"We found out that we were playing Davis on Sunday afternoon from the coaches. We were excited to play them again because there were a lot of people who said we couldn't beat them twice in the same year. We were surprised that we had to go and play them in Davis but that only added fuel to the fire."

"The way the playoffs worked, Davis was seeded higher than we were so we had to go to their place for the game. It was a domination. We controlled their passing game and were able to get to the quarterback."

The team played its first home playoff game in school history when welcomed North Carolina Central on Nov. 26. The game was dominated by the Hornets who built a 42-0 lead early in the third quarter before cruising to a 56-7 win. Sacramento State rushed for 333 yards and threw for 358. Robert Martinson rushed for 140 and Ed Bueno added two rushing TDs.Trosin was 21-of-30 for 292 and four touchdowns and Drew Wyant threw for another score. Weaver was the team's top receiver with eight catches for 167 yards and three touchdowns. Defensively, the team limited NCCU to 189 yards, intercepted two passes and recovered a fumble.

"They had a good quarterback who could run but we were able to shut them down."

"This was back when VCRs were coming in. My first year at Sacramento State we still used 18mm film. We had switched to VHS in '88 but I remember that the film we got (from NCCU) was so bad that we didn't watch it. I remember that they were probably the biggest offensive and defensive lines that we saw all year and they had Robert Massey who went on to play with the New Orleans Saints."

"Their QB was ranked as one of the top five in the country. I believe they came in undefeated and they had made a lot of comments during the week about how our defense couldn't match up with them. Before the game, they ran through our warmups and that got us going. We went in to the locker room before the game and the guys were livid. It was one of the greatest defensive games we've ever played. (The quarterback) and no place to go and no hole to hide in."

As the calendar turned to December, Sacramento State was faced with the challenge of traveling to Fargo, N.D., to face top-ranked North Dakota State and battle a wind chill of 5 degrees.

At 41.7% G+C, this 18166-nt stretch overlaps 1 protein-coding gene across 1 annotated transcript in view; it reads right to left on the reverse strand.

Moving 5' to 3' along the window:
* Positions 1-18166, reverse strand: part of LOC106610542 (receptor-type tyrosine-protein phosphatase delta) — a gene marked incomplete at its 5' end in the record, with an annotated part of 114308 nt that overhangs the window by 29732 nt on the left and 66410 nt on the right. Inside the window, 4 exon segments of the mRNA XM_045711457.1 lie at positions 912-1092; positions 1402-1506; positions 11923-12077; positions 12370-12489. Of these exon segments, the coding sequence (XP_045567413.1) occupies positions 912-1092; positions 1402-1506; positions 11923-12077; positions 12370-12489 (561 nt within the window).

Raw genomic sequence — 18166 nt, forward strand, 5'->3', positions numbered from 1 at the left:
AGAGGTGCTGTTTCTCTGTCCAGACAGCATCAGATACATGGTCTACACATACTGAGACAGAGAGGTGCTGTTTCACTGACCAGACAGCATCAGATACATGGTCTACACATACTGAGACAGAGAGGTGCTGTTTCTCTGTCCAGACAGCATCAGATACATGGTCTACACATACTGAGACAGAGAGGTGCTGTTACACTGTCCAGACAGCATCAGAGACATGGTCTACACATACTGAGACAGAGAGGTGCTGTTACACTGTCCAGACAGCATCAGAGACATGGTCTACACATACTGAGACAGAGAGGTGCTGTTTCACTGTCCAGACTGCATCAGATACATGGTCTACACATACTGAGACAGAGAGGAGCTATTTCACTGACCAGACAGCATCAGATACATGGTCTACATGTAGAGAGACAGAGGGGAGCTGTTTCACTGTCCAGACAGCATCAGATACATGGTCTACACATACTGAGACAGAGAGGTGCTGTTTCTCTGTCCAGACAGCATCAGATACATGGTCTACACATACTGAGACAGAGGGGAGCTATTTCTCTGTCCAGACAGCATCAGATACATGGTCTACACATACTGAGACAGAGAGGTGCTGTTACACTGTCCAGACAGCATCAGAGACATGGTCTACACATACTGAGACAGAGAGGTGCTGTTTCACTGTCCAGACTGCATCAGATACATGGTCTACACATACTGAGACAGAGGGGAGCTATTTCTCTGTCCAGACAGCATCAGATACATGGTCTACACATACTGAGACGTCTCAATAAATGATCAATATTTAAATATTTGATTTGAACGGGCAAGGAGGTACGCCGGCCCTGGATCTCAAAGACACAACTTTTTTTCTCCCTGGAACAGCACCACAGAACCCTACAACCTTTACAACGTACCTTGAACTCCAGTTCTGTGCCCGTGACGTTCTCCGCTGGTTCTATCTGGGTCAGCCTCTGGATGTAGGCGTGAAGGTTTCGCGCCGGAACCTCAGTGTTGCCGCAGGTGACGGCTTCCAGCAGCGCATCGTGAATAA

NDSU never trailed in the game en route to a 42-20 win. The Bison, who went on to defeat Portland State in the Div. II championship, rushed for 417 yards and four touchdowns. Trosin rushed for a touchdown and also threw TD passes to Young and Weaver to account for the Hornets' points.

"We got off the plane in Fargo and all you could see was a sea of white for miles. Our guys had never seen that type of weather before. When we got to the field on Saturday, their players came out sleeveless and our guys had about 14 layers of clothes on.

"Back then, they had a sign outside the locker room that said the road to the Div. II championships runs through Fargo and they were right. They had a great offensive line and ran the option well. We were able to hang in there with them for a while but it was a big pass play that did us in."

"We punched with them for a little bit. We stayed at a hotel on the Minnesota side of the border. I knew it was a big deal when the Bison fans came to our hotel to welcome us. We did walk-through the day before at Dakota Field and it was nice. It was like 50 degrees and the wind wasn't blowing. The next day it was cold and it was the first time that a lot of our guys had been in weather that cold."

"What I'll always remember about that game is that we were flying home the next day and (Special Teams Coach Rick) Plumbtree comes to me at the airport and asks what my job was on punt return. I told him that I had outside contain. He then showed me a picture in the newspaper and says 'it doesn't look like you had it here, partner.'"

"It was below freezing. It was on the old rug (AstroTurf). We felt great going into that game but they had the home field advantage."

Following the season eight players earned first team all-Western Football Conference honors comprised of Hair, Young and offensive lineman Harry Williams on offense, Ken Stinnett, Derek Stigerts, J.R. Richards and Gary Lunsford on defense and kicker Jon Gill.

Ron Weaver (WR), Ty Endean (OL), Trosin, Fine Mau Mau (DL), Junior Nua (DL), John Kilgariff (LB) and Elijah Price (DB) were named to the second team. Brye, Curt McFarland (OL), Jerry McMahan (OL), Dave Nickerson (OL), Meggers (TE), Bueno (FB), Saia Loketti (DL) and Rick Belanger (LB) each earned honorable mention.